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Wednesday, January 20, 2021

New Delaware Carbon Rules to Increase Electric Bills

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State ramped up vaccinations partly to keep allocation from being cut

Q&A session answered a lot of questions about what people should expect at a mass vaccination.

Registration for phase 1B opens Wednesday on new state site; focus on 65 and up

The state expects more people to ask for vaccine than is available, so it will triage the requests according to age, medical condition and risk factors.

Prominent Democrat among those vaccinated Friday in Wilmington

Vaccine site personnel were authorized to call some people over 65 to get shots, and that allowed some uninvited people to be vaccinated.
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David Stevenson
David T. Stevenson is the director of the Center for Energy Competitiveness at the Caesar Rodney Institute. He holds a B.S. in agricultural economics from Rutgers University, and is founder and president of One Call Services, Inc., a home remodeling company. In his twenty-three years at DuPont, Dave worked with both economic and technical issues including serving in technical service, business management and new business development. His areas of focus included pioneering work in the production of photovoltaic cells and wind turbines, and work on new battery designs. Dave has started four successful businesses since leaving DuPont and they are now run by family members. He helped start a mentoring program for entrepreneurs at the University of Delaware, is an "angel" investor with First State Innovations, and helps analyze new business opportunities. He was a founding member of Delaware's Green Building Council.

Two auctions have been held for carbon dioxide emission allowances since rule changes were implemented by the state, and we are enroute to increasing residential electric bills by $40 to $70 a year. Electric bills for the largest industrial and commercial customers could rise by over $1 million a year making it harder to keep, or create new jobs in the state. CRI is participating in a lawsuit against the Delaware Department of Natural Resources & Environmental Control (DNREC) for effectively raising taxes without legislative approval as required by the state Constitution.

Each electric generator in Delaware, over a certain size, must buy permits to generate each ton of carbon dioxide released based on 2008 legislation establishing Delaware’s participation in the Regional Greenhouse Gas Initiative (RGGI). The number of permits available was to drop by 10% by 2019. Instead, DNREC reduced the number of available allowances by 45% effective January 1, 2014. To protect electric rate payers from a rapid rise in prices, additional allowances were set aside in a Cost Containment Reserve (CCR) to be released if auction prices hit a trigger price with the trigger price rising each year. The trigger price is set at $4/ton in 2014, rising to $6/ton in 2015, $8/ton in 2016, $10/ton in 2017, and rising 2.5 percent/year thereafter.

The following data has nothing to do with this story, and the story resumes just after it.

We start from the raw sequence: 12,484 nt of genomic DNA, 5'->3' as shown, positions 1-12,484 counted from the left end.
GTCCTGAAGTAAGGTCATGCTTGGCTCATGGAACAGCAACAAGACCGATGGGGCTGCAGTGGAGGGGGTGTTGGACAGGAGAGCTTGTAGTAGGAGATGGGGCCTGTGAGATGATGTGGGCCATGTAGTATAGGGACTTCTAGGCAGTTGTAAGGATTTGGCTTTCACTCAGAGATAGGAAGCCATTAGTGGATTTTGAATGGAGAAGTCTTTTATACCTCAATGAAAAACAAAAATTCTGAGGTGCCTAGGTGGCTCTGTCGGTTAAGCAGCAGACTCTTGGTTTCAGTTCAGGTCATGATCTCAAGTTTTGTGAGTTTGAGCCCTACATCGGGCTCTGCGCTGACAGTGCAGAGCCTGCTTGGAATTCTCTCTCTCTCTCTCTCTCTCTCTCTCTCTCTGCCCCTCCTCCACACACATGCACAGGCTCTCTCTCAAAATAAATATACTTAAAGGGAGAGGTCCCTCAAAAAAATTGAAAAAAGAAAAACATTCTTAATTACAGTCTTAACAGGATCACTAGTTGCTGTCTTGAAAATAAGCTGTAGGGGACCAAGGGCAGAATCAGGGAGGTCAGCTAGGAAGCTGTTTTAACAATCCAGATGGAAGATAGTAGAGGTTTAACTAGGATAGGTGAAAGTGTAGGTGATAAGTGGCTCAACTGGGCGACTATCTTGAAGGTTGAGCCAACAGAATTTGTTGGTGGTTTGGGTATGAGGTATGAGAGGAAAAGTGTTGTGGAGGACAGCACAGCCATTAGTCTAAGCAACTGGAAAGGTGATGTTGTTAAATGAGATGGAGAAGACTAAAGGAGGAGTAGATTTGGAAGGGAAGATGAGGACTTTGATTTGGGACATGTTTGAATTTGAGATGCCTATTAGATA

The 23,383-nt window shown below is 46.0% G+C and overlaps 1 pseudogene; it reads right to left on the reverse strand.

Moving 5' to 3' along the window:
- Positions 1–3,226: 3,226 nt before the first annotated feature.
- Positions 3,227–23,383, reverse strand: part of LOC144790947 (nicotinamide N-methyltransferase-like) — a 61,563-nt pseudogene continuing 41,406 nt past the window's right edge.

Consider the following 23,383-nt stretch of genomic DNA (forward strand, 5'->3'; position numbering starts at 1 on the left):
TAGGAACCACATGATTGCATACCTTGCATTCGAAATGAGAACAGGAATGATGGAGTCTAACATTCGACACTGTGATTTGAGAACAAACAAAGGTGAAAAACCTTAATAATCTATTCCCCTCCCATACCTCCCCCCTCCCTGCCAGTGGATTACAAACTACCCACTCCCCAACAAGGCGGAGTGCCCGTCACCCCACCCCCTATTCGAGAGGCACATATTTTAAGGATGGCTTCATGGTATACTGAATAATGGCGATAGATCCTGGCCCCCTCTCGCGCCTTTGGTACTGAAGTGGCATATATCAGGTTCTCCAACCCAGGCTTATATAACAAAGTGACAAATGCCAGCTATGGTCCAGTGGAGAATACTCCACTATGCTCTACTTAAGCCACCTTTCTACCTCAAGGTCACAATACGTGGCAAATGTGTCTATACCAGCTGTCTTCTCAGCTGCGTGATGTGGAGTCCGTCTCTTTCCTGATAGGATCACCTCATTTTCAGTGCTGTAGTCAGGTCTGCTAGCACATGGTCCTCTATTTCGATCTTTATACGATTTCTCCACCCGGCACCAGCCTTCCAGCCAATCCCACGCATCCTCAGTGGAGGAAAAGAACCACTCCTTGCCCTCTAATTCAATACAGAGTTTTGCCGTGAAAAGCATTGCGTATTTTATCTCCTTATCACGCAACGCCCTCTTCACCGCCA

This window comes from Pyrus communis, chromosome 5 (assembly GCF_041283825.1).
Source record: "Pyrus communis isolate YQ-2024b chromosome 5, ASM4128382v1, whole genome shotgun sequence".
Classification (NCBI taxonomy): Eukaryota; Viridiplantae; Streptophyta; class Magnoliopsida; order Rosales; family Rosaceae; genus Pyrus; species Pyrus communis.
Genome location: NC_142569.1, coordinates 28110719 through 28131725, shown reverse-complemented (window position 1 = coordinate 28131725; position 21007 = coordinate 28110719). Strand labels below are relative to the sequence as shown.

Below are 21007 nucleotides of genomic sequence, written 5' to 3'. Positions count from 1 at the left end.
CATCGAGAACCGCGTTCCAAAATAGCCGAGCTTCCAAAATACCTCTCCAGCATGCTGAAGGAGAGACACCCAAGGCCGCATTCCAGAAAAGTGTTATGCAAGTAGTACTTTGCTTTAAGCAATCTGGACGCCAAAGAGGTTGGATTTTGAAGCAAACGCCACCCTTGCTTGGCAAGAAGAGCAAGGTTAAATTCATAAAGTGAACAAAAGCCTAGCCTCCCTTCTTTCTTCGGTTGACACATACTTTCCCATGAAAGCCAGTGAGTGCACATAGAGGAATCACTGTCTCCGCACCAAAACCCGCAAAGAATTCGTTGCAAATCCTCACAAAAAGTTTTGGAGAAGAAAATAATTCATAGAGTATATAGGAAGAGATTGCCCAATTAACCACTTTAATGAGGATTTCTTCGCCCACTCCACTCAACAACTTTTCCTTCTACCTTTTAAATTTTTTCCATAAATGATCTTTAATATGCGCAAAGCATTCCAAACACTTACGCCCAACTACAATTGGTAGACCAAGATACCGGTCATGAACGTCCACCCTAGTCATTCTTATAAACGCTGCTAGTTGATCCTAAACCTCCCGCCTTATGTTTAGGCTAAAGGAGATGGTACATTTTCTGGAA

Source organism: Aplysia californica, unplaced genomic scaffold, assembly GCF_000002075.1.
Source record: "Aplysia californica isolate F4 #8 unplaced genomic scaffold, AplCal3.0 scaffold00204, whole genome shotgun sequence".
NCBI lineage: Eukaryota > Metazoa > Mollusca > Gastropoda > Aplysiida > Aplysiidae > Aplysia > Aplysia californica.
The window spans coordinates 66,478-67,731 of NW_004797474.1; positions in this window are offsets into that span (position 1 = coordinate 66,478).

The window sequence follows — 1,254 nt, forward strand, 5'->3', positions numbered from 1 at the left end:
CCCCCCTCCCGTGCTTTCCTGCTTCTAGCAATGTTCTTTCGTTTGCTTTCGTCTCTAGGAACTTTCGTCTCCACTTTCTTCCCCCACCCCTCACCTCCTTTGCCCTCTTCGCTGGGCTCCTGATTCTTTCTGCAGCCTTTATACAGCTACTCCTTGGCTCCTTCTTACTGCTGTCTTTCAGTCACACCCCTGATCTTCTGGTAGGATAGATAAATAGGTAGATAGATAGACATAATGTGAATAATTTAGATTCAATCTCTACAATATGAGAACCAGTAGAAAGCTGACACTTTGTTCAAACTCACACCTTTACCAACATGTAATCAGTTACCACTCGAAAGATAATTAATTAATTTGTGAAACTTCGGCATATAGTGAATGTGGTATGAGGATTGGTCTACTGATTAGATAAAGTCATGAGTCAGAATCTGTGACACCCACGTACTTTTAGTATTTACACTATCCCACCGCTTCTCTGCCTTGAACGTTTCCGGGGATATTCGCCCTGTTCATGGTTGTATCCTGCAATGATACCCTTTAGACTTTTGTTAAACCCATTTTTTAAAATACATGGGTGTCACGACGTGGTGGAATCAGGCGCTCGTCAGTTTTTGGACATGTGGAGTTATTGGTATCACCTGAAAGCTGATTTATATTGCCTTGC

Under the previous rules only about half the available allowances were sold for less than $2/ton, resulting in about $6 million a year in revenue. The first quarterly auction under the new rules was held March 5, 2014, with a settlement price at the CCR trigger price of $4/ton and with Delaware revenue of $4.5 million. The entire annual CCR was released as demand was three and a half times higher than the offered allowances as speculators entered the market in hopes of buying at $4 and selling at a higher price later. Electric generators were only able to buy 45% of the offered allowances so will need to buy additional allowances from speculators at a higher price on the secondary market. Secondary market prices have tended to move in step with auction prices. So, for example, a speculator who purchased allowances for $4/ton in March might sell them for as much as $6/ton within a year.

The latest auction was held on June 4, 2014, with all allowances sold, with 45% of the allowances going to speculators, and at a price of $5.02/ton. Demand was 2.9 times the supply with no CCR allowances available as they were all used in the first auction. Delaware revenue was again $4.5 million.

We expect the auctions to continue to settle at the CCR trigger price, or higher. By 2019, at least 4,127,145 allowances will sell for a minimum price of $10.51 each for total revenue of $43 million. We estimate new generating units already under construction will increase demand in 2019 to at least 4,825,000 allowances with as much as half the allowances purchased at even higher prices from speculators for a total cost of up to $71 million. Electric generators pass the cost onto electric distributors, such as, Delmarva Power, the Delaware Electric Cooperative, and municipal utilities, who pass the cost on in our electric bills.


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State ramped up vaccinations partly to keep allocation from being cut

Q&A session answered a lot of questions about what people should expect at a mass vaccination.

Registration for phase 1B opens Wednesday on new state site; focus on 65 and up

The state expects more people to ask for vaccine than is available, so it will triage the requests according to age, medical condition and risk factors.

Prominent Democrat among those vaccinated Friday in Wilmington

Vaccine site personnel were authorized to call some people over 65 to get shots, and that allowed some uninvited people to be vaccinated.
- Thank you to our sponsor -
- Thank you to our sponsor -

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